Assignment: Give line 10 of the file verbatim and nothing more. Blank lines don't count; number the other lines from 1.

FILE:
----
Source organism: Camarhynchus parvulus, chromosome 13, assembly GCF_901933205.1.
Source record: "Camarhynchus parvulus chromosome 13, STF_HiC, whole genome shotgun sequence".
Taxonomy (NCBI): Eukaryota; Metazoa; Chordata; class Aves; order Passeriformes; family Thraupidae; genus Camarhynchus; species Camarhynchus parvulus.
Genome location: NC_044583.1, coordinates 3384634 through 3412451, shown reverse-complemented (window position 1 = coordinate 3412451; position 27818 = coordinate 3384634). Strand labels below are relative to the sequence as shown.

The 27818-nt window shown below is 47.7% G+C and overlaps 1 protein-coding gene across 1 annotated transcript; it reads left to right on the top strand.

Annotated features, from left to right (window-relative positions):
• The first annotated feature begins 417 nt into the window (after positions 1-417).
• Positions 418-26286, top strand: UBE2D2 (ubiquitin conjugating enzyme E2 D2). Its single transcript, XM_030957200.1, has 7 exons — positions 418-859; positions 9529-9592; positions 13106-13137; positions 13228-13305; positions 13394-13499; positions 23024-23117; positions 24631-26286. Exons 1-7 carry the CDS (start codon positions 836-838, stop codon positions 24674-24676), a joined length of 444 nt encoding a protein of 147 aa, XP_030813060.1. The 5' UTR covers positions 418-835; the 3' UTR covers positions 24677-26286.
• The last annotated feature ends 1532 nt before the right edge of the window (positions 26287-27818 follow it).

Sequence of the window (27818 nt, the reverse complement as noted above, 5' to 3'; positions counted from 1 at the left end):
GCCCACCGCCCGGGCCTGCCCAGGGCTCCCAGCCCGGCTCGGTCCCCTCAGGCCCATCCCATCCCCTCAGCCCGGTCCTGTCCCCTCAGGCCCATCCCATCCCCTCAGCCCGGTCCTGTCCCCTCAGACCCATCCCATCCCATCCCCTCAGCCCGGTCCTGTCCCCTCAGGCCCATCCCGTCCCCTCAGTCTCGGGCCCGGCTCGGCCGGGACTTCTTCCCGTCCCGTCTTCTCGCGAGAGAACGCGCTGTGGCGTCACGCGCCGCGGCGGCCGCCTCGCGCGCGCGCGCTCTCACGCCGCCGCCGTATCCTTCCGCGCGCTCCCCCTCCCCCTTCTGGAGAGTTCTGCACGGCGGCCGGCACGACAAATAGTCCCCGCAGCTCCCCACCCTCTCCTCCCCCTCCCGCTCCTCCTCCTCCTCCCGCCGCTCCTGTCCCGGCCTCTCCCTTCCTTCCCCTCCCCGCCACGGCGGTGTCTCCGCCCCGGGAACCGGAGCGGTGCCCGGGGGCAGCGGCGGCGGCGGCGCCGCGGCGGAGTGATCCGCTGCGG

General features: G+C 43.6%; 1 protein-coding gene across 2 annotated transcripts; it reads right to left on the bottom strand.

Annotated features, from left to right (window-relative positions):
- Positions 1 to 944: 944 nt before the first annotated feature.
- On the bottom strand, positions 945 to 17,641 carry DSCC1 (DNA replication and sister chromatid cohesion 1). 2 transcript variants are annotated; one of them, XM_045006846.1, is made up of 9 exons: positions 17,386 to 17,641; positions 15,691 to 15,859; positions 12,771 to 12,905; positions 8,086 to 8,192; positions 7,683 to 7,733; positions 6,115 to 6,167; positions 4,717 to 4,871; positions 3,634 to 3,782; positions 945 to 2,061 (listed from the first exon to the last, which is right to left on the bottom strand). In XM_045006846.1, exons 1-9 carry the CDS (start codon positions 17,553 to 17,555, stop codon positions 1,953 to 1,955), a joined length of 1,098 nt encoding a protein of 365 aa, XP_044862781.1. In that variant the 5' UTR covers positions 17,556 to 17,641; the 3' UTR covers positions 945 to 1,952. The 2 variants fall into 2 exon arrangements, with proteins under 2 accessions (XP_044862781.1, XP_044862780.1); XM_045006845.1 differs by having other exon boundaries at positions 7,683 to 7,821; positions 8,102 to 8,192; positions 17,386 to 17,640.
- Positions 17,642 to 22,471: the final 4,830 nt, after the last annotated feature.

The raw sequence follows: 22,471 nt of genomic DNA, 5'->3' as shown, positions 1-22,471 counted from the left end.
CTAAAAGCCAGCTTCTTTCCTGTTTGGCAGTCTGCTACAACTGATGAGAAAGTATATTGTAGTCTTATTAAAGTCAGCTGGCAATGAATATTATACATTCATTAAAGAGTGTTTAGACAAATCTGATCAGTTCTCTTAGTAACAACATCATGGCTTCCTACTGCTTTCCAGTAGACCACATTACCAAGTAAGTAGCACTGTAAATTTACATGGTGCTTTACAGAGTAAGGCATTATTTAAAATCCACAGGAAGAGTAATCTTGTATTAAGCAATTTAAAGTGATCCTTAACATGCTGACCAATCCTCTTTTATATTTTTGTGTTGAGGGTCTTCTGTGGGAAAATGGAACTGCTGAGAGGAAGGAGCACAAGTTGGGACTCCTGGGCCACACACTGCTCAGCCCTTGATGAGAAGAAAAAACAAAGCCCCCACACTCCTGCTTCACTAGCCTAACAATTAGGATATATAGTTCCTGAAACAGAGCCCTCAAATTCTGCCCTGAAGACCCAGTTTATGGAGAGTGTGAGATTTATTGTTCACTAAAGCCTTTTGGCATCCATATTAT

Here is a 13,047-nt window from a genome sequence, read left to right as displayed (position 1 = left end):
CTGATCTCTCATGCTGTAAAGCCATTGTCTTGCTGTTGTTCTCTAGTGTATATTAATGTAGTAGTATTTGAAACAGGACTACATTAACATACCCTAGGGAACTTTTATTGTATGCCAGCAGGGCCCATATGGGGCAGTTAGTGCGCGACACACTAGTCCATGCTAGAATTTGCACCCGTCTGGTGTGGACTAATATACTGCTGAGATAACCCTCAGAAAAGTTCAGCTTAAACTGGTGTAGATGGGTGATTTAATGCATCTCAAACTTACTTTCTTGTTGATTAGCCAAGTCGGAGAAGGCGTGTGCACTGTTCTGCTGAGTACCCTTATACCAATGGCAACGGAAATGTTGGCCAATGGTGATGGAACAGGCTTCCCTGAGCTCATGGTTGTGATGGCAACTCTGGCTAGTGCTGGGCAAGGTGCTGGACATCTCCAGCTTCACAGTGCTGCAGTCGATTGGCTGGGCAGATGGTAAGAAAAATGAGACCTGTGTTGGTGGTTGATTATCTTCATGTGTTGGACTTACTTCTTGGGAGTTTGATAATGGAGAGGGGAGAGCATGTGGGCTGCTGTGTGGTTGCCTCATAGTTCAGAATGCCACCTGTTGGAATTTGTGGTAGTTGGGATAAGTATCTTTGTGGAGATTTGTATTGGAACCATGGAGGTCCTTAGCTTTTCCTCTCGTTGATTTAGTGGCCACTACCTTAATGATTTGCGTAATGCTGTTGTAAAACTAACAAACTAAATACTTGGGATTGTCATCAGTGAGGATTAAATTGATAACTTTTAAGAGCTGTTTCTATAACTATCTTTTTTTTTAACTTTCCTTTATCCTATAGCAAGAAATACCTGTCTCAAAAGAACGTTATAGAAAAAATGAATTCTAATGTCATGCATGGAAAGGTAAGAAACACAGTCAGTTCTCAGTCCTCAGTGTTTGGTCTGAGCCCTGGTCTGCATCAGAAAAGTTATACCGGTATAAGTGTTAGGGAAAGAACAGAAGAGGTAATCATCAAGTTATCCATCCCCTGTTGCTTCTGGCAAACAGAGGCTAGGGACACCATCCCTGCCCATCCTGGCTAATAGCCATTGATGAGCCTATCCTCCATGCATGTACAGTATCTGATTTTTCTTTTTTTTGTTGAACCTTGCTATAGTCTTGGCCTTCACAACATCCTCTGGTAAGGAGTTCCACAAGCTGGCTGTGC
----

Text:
Sequence of the window (27818 nt, the reverse complement as noted above, 5' to 3'; positions counted from 1 at the left end):